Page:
# Find the blue area

• Sep 14th 2010, 05:25 AM
razemsoft21
Find the blue area
• Sep 14th 2010, 06:25 AM
Soroban
Hello, razemsoft21!

Quote:

Code:

              * * *           *    |r/2  *         *      A|      *       *        o        *               .|.       *      .:|:.      *       *      .::O::.      *       *    .::*|*::.    *           .::*:|:*::.       *  .::*::|::*::.  *         * ::*:::|:::*:: *         Bo - - - - - oC                 r

$\displaystyle \,O$ is the center of the circle.
Draw $\displaystyle AB$ and $\displaystyle AC.$

Note that $\displaystyle \Delta OBC$ is equilateral.
Its height is: .$\displaystyle \frac{\sqrt{3}}{2}r$

The height of $\displaystyle \Delta ABC$ is: .$\displaystyle \frac{r}{2} + \frac{\sqrt{3}}{2}r \:=\:\left(\frac{1+\sqrt{3}}{2}\right)r$

The area of $\displaystyle \Delta ABC$ is: .$\displaystyle \frac{1}{2}bh \;=\;\frac{1}{2}(r)\left(\frac{1+\sqrt{3}}{2}\righ t)r \;=\;\dfrac{1+\sqrt{3}}{4}\,r^2$

• Sep 14th 2010, 06:38 AM
razemsoft21
good job Soroban but I need the blue area
and as you see it is a part of circle not a full
circle to substact the area of triangle !!
• Sep 14th 2010, 09:07 AM
Soroban

Ha! . . . That was stupid!
I found the wrong area . . . *blush*

Let's see, the shaded area is the area of the circle,
. . minus the area of $\displaystyle \Delta ABC$, minus that missing segment.

The area of the segment is the area of the $\displaystyle 60^o$ sector
. . minus equilateral triangle $\displaystyle OBC.$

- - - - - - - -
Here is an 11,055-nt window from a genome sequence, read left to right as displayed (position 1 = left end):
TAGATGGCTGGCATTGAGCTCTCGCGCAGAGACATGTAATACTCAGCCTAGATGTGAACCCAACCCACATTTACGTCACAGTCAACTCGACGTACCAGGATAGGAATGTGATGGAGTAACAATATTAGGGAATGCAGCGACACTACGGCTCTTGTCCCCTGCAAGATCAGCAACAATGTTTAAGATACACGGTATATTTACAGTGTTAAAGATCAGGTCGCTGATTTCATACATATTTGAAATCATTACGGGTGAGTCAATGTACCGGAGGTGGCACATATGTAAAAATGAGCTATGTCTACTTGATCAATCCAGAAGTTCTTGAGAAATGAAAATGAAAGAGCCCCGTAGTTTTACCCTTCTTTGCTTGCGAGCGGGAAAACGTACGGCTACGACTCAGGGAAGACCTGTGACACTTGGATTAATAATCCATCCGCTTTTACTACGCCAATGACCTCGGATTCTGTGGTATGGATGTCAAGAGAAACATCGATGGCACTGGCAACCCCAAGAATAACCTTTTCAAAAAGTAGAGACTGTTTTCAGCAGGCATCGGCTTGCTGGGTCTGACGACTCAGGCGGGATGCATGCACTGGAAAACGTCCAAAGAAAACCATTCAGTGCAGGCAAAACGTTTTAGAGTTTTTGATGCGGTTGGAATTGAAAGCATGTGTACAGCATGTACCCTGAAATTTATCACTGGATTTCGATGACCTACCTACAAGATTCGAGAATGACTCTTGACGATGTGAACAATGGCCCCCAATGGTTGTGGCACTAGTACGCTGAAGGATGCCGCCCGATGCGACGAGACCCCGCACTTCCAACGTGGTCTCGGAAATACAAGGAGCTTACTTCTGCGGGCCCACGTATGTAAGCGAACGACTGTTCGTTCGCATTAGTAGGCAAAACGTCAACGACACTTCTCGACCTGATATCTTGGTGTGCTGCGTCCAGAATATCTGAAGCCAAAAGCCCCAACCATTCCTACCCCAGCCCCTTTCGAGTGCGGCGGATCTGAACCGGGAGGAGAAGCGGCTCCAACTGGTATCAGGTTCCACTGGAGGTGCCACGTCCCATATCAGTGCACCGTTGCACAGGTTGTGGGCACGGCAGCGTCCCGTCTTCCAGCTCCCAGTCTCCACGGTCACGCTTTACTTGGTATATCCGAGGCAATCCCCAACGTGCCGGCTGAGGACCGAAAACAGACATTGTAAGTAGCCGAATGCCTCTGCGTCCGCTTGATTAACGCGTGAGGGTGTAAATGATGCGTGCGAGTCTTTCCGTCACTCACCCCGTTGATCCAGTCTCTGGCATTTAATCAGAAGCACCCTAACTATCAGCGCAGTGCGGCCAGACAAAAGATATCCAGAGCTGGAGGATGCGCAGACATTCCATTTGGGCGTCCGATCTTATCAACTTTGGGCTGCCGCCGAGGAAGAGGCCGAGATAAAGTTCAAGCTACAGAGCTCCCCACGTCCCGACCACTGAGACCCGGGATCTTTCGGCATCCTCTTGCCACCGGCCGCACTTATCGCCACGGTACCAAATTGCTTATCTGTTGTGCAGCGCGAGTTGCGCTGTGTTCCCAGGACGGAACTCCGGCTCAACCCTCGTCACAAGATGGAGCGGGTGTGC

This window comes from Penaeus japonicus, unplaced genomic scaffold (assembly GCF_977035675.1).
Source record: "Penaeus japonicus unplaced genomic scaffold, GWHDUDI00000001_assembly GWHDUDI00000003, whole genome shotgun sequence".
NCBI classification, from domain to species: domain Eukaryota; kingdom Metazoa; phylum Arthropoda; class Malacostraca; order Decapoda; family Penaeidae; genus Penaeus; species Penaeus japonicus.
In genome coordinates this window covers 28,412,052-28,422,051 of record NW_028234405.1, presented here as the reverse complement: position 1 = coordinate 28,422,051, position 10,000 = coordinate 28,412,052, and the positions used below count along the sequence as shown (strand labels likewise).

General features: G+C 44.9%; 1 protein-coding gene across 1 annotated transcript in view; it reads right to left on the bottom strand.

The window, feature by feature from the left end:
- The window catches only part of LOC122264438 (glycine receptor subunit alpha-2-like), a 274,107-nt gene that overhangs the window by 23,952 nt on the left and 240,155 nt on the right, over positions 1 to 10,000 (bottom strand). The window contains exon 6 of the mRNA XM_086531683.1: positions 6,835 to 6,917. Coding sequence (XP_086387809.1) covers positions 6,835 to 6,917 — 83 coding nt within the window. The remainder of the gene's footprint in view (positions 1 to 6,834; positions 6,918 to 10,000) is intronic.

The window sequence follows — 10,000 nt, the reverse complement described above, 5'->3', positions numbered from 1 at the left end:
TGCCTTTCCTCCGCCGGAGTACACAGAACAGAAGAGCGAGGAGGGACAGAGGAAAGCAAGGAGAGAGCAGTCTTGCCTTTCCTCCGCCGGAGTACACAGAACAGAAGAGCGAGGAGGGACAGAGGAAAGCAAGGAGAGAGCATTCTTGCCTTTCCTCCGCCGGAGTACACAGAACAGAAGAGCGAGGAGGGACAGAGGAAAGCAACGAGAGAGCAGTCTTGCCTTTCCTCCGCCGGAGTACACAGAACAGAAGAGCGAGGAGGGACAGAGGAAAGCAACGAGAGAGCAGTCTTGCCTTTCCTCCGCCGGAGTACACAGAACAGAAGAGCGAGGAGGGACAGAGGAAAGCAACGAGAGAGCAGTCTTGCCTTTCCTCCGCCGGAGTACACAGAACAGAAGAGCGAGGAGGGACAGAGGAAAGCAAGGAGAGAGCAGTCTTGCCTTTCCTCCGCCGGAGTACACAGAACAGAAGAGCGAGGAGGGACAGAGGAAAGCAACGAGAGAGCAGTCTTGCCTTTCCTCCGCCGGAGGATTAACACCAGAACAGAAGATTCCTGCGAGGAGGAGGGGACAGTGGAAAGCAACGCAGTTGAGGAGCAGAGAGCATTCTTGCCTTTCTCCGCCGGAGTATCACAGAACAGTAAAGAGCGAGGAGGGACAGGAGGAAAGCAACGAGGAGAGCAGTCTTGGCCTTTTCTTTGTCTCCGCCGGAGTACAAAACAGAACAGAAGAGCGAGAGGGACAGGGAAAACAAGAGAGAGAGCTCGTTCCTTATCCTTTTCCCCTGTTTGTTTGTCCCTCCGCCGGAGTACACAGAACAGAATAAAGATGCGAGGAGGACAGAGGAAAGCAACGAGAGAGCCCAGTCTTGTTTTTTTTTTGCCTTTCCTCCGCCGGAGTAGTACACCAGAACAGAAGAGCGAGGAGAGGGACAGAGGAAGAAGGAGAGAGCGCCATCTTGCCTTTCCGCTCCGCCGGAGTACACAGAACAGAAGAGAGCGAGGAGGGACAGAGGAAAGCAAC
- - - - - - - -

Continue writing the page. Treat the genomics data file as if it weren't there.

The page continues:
The area of the sector is: .$\displaystyle \frac{1}{2}r^2(\frac{\pi}{3}) \:=\:\frac{\pi}{6}r^2$

The area of the equilateral triangle is: .$\displaystyle \frac{\sqrt{3}}{4}r^2$

So the area of the segment is: .$\displaystyle \frac{\pi}{6}r^2 - \frac{\sqrt{3}}{2}r^2 \:=\:\left(\frac{\pi}{6} - \frac{\sqrt{3}}{4}\right)r^2$

Therefore, the desired area is:

. . $\displaystyle \displaystyle \pi r^2 - \left(\frac{1+\sqrt{3}}{4}\right)r^2 - \left(\frac{\pi}{6} - \frac{\sqrt{3}}{4}\right)r^2 \;=\;\left(\frac{5\pi}{6} - \frac{1}{4}\right)r^2$

• Sep 14th 2010, 10:31 AM
Opalg
Here is a slightly different method. In the attached picture (where the top of the white equilateral triangle is the centre of the circle), the blue and red regions together form 5/6ths of the area of the circle, so their combined area is $\displaystyle \tfrac56r^2$. From that we must subtract the red area. Each red triangle has area half the product of two sides times the sine of the included angle. In this case the sides are $\displaystyle \tfrac12r$ and $\displaystyle r$, and the included angle is $\displaystyle 150^\circ$. So the area of each triangle is $\displaystyle \tfrac14r^2\sin(150^\circ) = \tfrac18r^2$. Therefore the blue area is $\displaystyle \bigl(\tfrac{5\pi}6-\tfrac14\bigr)r^2$, as Soroban already showed.

Sometimes it's worth doing a problem in more than one way, just to check that you have the correct answer.